Importers must stay up to date on regulatory changes that impact Canada trade — or the potential for changes. SIMA investigations are one tool that Canada Border Services Agency uses to assess the compliance of importers and identify possible amendments to regulatory framework.

Canada Border Services Agency stated mid-June 2021 that they are launching an investigation regarding the subsidizing or dumping of container chassis acquired from China. The investigation takes place under the SIMA act, and it takes place due to a complaint coming from Max-Atlas Equipment International INC.


Aside from that company, there’s also Innovative Trailer Design from Toronto and Di-Mond from Stony Creek that are both offering support for the Max-Atlas complaint. This complaint comes mostly due to a recent increase in the amount of subsidized — or even dumped — imports that came from China. According to the complaint, the companies within this industry are dealing with multiple problems, like lower capacity, price depression or undercutting, less sales, and a decreased market share.

Recommended Reading: 

Intro To SIMA & The SIMA Handbook

What Importers Need To Know About CBSA’s Investigation On Upholstered Goods

Upcoming Decisions

Both the Canadian International Trade Tribunal and the CBSA are a part of the investigations. The CIIT already started an inquiry to identify whether these imports are actively damaging any of the Canadian manufacturers and producers. The investigation is ongoing, but a decision is set to arrive by August 9th

In addition, the CBSA has their own investigation. Their focus is to identify whether these container chassis imports are sold at prices well under the market average. They are also studying the market to see if the imports are subsidized as well. They will share their decision until September 8th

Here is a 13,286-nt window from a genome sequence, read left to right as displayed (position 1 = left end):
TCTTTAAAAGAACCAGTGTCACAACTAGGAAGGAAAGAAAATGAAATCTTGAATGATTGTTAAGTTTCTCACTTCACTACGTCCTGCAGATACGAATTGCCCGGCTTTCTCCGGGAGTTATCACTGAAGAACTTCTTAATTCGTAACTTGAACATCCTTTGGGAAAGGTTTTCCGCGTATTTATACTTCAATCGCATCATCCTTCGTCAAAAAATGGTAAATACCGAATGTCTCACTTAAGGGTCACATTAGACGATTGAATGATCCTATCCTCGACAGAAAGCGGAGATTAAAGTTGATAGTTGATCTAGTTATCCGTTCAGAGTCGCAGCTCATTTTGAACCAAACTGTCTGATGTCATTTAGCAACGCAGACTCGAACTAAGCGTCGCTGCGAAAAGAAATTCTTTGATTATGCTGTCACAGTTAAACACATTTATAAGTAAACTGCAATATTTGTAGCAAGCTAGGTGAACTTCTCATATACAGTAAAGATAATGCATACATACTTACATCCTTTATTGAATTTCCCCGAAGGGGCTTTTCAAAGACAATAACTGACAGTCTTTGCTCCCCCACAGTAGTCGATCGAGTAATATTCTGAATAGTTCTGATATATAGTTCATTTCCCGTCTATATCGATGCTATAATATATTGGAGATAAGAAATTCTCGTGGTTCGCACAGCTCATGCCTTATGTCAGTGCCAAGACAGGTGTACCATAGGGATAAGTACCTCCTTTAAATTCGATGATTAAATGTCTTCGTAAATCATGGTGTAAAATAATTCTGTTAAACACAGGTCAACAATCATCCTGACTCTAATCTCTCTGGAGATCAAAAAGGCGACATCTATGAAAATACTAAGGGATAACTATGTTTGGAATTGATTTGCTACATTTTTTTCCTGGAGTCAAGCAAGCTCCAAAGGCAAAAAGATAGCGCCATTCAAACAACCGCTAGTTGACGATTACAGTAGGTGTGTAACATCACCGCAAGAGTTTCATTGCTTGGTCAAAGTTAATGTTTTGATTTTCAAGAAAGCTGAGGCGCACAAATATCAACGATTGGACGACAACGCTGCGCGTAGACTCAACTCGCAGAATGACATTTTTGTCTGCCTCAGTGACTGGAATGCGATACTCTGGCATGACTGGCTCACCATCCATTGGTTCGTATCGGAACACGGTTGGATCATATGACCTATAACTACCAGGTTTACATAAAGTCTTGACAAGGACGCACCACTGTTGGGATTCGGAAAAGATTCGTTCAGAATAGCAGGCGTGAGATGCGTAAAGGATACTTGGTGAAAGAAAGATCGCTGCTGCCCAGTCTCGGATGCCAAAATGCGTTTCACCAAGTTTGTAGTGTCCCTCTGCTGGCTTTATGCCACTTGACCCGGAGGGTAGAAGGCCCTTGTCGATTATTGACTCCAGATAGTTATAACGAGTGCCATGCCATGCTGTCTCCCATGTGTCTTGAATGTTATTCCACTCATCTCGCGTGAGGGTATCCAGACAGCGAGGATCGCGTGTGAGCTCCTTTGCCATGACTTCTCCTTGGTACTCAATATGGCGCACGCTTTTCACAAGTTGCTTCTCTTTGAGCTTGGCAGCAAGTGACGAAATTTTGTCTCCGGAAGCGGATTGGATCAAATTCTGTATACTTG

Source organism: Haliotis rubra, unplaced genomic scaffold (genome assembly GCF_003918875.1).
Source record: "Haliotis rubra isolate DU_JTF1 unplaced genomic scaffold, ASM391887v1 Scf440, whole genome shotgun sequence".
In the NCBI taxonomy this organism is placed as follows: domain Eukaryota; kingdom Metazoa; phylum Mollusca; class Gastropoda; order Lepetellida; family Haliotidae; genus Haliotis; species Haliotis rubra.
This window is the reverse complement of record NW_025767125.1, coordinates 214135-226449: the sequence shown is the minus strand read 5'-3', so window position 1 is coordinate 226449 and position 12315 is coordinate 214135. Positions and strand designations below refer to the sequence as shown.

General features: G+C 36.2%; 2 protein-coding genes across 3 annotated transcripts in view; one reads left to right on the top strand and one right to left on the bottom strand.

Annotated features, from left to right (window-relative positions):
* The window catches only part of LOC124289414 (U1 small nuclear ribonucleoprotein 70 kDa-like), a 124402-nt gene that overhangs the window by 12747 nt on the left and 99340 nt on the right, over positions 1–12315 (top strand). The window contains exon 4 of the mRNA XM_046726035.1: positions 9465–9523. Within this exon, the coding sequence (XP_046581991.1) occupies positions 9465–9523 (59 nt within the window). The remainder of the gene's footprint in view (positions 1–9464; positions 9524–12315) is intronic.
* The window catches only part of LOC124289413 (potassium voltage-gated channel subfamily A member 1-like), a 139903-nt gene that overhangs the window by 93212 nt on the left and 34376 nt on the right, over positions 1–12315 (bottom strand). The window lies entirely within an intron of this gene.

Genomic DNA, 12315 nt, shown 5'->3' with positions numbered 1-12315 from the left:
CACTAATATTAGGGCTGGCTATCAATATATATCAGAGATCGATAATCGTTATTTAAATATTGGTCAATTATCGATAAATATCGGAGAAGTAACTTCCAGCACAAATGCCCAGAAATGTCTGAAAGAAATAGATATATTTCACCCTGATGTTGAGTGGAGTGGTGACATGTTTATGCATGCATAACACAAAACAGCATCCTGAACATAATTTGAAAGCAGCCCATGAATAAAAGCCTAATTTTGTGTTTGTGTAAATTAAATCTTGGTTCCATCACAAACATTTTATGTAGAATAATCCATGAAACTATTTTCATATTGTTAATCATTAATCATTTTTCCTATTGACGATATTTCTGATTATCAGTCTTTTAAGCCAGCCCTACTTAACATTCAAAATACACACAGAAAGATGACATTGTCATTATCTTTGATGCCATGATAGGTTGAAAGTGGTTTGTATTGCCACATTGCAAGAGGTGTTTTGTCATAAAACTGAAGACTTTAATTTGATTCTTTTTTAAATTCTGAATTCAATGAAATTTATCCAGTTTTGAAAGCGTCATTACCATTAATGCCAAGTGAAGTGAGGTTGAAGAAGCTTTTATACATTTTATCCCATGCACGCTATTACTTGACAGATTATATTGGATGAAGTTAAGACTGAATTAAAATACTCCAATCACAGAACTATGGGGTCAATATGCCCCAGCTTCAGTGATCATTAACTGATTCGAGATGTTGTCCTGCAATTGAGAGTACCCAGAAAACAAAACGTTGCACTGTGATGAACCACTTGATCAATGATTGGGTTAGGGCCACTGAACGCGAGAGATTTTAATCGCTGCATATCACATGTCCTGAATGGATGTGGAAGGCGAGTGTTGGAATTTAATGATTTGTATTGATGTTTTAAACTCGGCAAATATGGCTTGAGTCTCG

sima container chassis

Companies like Di-Mond, Max-Atlas Equipment International and Innovative Trailer Design have continually seen these issues happening for quite some time now. These complaints and investigations are warranted in their eyes, since they want to eliminate unfair competition. While it might take some time for the SIMA investigation to reach its conclusion, it’s important for such problems to be studied and solved in case there’s any real issue regarding them. 

The Container Chassis Market

It’s important to note that the Canadian market for container chassis is around $75 million per year, so it’s a rather fruitful business. At this time, there are 127 special import measures that are used in Canada. They cover a variety of consumer and industrial products. Until the last day of 2019, these special import measures managed to protect $9.56 billion in national production and 34810 jobs. Having import measures is extremely important, and it can help any unfair advantage that importers might bring at this time.

Every Canadian importer is curious about the way these investigations will turn out. The CBSA investigation and SIMA investigation in particular will most likely show whether there are any issues with the container chassis market. In the event of identified issues, the government will start making changes in order to protect Canadian jobs and the economy as a whole.

We still have to wait roughly a month until both investigations are finished. However, a copy for the Statement of Reasons will be available from the CBSA website, and this will offer more insight and details regarding the investigations and how they took place.

Keeping a close eye on SIMA investigations (even if they are not directly related to markets you operate in) is important. The results of these investigations may have impacts on the regulatory framework that your industry relies on for success. Partnering up with a customs broker to stay up to date on the regulatory changes by CBSA is the ideal move to protect your business. You can start a conversation here.